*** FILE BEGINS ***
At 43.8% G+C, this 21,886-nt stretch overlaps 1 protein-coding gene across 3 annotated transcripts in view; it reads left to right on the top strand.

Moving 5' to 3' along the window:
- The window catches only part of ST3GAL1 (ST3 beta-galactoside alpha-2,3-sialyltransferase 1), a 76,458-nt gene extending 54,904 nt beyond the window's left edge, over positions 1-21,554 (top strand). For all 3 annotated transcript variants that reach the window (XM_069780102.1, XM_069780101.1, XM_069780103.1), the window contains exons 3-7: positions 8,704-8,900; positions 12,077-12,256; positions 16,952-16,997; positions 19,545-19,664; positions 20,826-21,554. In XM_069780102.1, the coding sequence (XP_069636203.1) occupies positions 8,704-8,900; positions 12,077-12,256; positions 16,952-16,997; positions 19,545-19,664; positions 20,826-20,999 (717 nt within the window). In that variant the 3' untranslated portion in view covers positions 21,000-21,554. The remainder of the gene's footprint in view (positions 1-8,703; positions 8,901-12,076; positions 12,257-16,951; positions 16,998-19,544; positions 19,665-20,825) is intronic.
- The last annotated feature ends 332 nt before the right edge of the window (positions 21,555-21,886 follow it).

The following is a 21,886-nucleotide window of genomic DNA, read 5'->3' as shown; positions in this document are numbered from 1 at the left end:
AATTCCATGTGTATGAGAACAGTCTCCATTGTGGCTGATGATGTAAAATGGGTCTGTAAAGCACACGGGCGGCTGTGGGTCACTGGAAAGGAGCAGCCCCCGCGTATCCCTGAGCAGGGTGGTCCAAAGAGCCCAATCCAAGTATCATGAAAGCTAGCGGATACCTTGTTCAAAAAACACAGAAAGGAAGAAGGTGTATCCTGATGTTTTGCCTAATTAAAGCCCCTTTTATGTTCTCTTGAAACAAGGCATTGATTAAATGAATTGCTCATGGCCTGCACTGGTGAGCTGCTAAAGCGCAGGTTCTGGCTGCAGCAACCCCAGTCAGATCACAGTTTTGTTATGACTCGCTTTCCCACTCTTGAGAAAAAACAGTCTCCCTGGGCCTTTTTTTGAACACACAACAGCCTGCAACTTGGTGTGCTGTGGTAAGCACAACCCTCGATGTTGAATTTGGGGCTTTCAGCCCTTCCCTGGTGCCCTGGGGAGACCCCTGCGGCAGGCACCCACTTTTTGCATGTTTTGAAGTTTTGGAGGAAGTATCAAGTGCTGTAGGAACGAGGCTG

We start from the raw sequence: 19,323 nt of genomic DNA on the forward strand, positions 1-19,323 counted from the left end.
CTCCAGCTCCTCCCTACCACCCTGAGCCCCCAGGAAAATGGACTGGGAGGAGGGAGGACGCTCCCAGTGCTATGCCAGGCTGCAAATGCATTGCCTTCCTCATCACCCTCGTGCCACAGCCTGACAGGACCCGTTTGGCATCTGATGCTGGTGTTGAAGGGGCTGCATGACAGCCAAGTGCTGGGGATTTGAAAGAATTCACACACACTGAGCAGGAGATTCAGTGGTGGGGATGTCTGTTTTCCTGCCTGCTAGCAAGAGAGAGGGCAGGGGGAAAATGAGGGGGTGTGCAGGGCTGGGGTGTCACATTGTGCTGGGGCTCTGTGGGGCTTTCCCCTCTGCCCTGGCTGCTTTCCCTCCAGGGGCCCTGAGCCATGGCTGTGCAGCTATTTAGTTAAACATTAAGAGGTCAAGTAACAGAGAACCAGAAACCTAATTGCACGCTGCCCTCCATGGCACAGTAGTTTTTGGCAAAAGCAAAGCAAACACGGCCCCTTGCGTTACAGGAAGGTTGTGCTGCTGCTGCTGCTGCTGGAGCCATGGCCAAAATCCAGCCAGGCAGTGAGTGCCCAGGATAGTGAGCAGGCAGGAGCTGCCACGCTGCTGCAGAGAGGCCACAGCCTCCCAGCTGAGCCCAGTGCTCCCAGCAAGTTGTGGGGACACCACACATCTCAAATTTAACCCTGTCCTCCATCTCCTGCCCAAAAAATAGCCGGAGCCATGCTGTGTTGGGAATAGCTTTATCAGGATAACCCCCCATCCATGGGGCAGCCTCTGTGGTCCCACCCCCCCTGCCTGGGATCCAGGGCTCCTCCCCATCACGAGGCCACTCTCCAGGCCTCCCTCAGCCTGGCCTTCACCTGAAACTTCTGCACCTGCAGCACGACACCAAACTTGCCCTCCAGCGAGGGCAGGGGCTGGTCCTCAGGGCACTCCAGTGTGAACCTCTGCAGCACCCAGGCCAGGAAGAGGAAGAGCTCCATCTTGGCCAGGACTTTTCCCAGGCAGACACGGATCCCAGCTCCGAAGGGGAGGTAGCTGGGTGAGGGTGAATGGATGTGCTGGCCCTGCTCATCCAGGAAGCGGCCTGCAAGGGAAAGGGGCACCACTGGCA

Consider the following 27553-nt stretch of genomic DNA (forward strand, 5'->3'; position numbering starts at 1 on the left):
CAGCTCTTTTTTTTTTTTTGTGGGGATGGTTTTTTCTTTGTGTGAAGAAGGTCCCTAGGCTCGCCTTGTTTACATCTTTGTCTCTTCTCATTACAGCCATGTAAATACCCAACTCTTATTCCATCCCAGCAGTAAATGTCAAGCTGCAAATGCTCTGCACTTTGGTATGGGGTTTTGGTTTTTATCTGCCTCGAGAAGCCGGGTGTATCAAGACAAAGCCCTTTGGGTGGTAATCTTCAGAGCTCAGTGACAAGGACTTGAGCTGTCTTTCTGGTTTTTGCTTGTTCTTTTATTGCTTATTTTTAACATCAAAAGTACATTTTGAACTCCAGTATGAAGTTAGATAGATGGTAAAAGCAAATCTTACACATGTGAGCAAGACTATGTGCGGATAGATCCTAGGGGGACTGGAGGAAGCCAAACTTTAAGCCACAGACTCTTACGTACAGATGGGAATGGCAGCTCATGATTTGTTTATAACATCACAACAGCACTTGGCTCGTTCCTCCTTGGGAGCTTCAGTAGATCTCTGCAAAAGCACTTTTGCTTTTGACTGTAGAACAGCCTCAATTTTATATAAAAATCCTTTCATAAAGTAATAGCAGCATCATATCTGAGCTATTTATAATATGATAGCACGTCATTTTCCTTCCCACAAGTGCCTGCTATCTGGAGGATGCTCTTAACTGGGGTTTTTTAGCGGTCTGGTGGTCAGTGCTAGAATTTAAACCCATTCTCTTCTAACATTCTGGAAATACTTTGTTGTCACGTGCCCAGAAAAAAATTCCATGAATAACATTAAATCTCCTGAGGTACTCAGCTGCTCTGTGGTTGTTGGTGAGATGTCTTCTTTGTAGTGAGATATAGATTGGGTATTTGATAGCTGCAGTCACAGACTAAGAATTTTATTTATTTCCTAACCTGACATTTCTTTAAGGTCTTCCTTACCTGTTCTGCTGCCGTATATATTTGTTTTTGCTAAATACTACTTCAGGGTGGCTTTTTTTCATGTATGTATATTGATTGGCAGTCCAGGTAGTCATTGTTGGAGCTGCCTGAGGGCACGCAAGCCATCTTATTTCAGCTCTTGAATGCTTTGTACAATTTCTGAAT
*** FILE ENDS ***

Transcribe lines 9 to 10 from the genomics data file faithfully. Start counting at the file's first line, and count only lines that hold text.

Consider the following 27553-nt stretch of genomic DNA (forward strand, 5'->3'; position numbering starts at 1 on the left):
CAGCTCTTTTTTTTTTTTTGTGGGGATGGTTTTTTCTTTGTGTGAAGAAGGTCCCTAGGCTCGCCTTGTTTACATCTTTGTCTCTTCTCATTACAGCCATGTAAATACCCAACTCTTATTCCATCCCAGCAGTAAATGTCAAGCTGCAAATGCTCTGCACTTTGGTATGGGGTTTTGGTTTTTATCTGCCTCGAGAAGCCGGGTGTATCAAGACAAAGCCCTTTGGGTGGTAATCTTCAGAGCTCAGTGACAAGGACTTGAGCTGTCTTTCTGGTTTTTGCTTGTTCTTTTATTGCTTATTTTTAACATCAAAAGTACATTTTGAACTCCAGTATGAAGTTAGATAGATGGTAAAAGCAAATCTTACACATGTGAGCAAGACTATGTGCGGATAGATCCTAGGGGGACTGGAGGAAGCCAAACTTTAAGCCACAGACTCTTACGTACAGATGGGAATGGCAGCTCATGATTTGTTTATAACATCACAACAGCACTTGGCTCGTTCCTCCTTGGGAGCTTCAGTAGATCTCTGCAAAAGCACTTTTGCTTTTGACTGTAGAACAGCCTCAATTTTATATAAAAATCCTTTCATAAAGTAATAGCAGCATCATATCTGAGCTATTTATAATATGATAGCACGTCATTTTCCTTCCCACAAGTGCCTGCTATCTGGAGGATGCTCTTAACTGGGGTTTTTTAGCGGTCTGGTGGTCAGTGCTAGAATTTAAACCCATTCTCTTCTAACATTCTGGAAATACTTTGTTGTCACGTGCCCAGAAAAAAATTCCATGAATAACATTAAATCTCCTGAGGTACTCAGCTGCTCTGTGGTTGTTGGTGAGATGTCTTCTTTGTAGTGAGATATAGATTGGGTATTTGATAGCTGCAGTCACAGACTAAGAATTTTATTTATTTCCTAACCTGACATTTCTTTAAGGTCTTCCTTACCTGTTCTGCTGCCGTATATATTTGTTTTTGCTAAATACTACTTCAGGGTGGCTTTTTTTCATGTATGTATATTGATTGGCAGTCCAGGTAGTCATTGTTGGAGCTGCCTGAGGGCACGCAAGCCATCTTATTTCAGCTCTTGAATGCTTTGTACAATTTCTGAAT